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Economy

Bank of Greece: Tourist Arrivals Up 240% in July Year-on-Year

September 20, 2021

ATHENS — Non-residents' arrivals in Greece totaled 4,540,000 in the January-July period this year, up 51.4 pct compared with the corresponding period in 2020, while travel receipts grew 139.7 pct, representing 37.1 pct of their 2019 level, the Bank of Greece said on Monday.

The central bank, in a monthly report, said that non-residents' arrivals soared 240 pct in July totaling 2,815,000, representing 50 pct of their July 2019 level, while travel receipts accounted for 61.4 pct of July 2019 levels.

In July, the current account registered a surplus, against a deficit in the same month a year earlier, mainly due to an improvement in the services balance and, to a lesser extent, the primary and secondary income accounts, which was partly offset by a deterioration in the balance of goods.

In the January-July period, the current account deficit dropped year‐on‐year, due to an improvement in the balance of services and the primary income account, which was partly offset by a deterioration of mainly the balance of goods. In July, the current account balance showed a surplus of 538 million euros, against a deficit of 797 million in the same month of 2020.

The rise in the deficit of the balance of goods is accounted for by an increase in imports larger than that in exports. Specifically, exports grew by 30.7 pct and 7.2 pct at current and constant prices, respectively, while imports rose by 34.2 pct and 10.7 pct at current and constant prices, respectively. In particular, non‐oil exports of goods grew by 26.9 pct and 19.7 pct at current and constant prices, respectively, and non‐oil imports increased by 22.7 pct and 19 pct at current and constant prices, respectively. The deficit of the primary income account narrowed, mainly due to lower net interest, dividend and profit payments, compared with the same month a year earlier. The secondary income account balance improved, reflecting a year‐on‐year decline in the net payments of the other sectors (excluding general government).

In the January-July period, the current account deficit recorded a decrease of 889 million euros year‐on‐year and stood at 7.0 billion. A rise in the deficit of the balance of goods is due to the fact that imports increased more than exports in absolute terms. In more detail, exports grew by 29.6 pct and 13.9 pct at current and constant prices, respectively, while imports rose by 25.4 pct at current prices and by 7.9 pct at constant prices. Specifically, non‐oil exports and imports of goods grew at around the same rate (23.7 pct and 23.4 pct, respectively) at current prices; at constant prices they increased by 19.6 pct and 22.1 pct, respectively.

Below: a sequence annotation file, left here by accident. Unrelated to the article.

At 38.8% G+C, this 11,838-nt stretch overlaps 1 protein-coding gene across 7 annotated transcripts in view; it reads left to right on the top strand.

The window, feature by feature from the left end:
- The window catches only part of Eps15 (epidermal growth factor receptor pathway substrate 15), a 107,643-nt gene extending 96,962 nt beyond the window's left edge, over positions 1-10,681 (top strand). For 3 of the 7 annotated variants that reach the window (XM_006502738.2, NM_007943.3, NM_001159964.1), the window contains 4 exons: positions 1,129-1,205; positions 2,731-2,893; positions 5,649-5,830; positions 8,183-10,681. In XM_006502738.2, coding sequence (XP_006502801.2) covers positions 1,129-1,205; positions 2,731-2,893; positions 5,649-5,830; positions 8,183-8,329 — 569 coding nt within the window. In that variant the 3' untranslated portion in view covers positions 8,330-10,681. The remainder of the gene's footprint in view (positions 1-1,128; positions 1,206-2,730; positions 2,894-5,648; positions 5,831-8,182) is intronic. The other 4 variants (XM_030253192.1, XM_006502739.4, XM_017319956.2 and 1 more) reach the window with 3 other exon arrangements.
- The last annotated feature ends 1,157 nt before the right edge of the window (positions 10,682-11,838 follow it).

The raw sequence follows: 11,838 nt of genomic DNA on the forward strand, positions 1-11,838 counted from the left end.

A rise in the services surplus is primarily due to an improvement in the travel services balance and, to a lesser extent, in the other services balance, which was partly offset by a decline in the surplus of the transport balance. Finally, the primary income account turned from deficit to surplus, mainly due to a decline in net interest, dividend and profit payments, while the surplus in the secondary income account decreased slightly.

In July, the capital account deficit doubled year‐on‐year and stood at 48 million euros, while in the January-July period, the capital account surplus rose by 96.1 million year‐on‐year and stood at 666 million.

In July, under direct investment, residents' external assets decreased by 50 million euros and residents' external liabilities rose by 441 million euros. Under portfolio investment, an increase in residents’ external assets is almost exclusively attributable to a rise of 2.9 billion in residents’ holdings of foreign bonds and Treasury bills. A decrease in residents’ external liabilities is due to a drop of 1.3 billion in non‐residents’ holdings of Greek government bonds and Treasury bills, which was partly offset by a 663 million increase in non‐residents’ holdings of shares of Greek firms. Under other investment, a rise in residents' external assets reflects a statistical adjustment (of 488 million) associated with the issuance of banknotes and an increase of 366 million in loans extended to non‐residents. A rise in their liabilities reflects mainly an increase of 3.1 billion in non‐residents’ deposit and repo holdings in Greece (the TARGET account included).

In the January-July period, under direct investment, residents’ external assets increased by 726 million and residents’ external liabilities, which represent non‐residents’ direct investment in Greece, rose by 2.8 billion. Under portfolio investment, an increase in residents' external assets is chiefly attributable to a rise of 14.5 billion in residents' holdings of foreign bonds and Treasury bills. An increase in residents' external liabilities is due to a rise of 1.3 billion in non‐residents' holdings of shares of Greek firms and an increase of 938 million in non‐residents’ holdings of Greek government bonds and Treasury bills. Under other investment, a rise in residents' external assets reflects mainly an increase of 2.6 billion in loans extended to non‐residents. A rise in residents’ external liabilities reflects chiefly an increase of 2.2 billion in non‐residents’ deposit and repo holdings in Greece (the TARGET account included) and, secondarily, a 5.7 billion rise in the outstanding debt to non‐residents.

At the end of July, Greece’s foreign reserve assets stood at 9.4 billion, almost at the same level as in July 2020.

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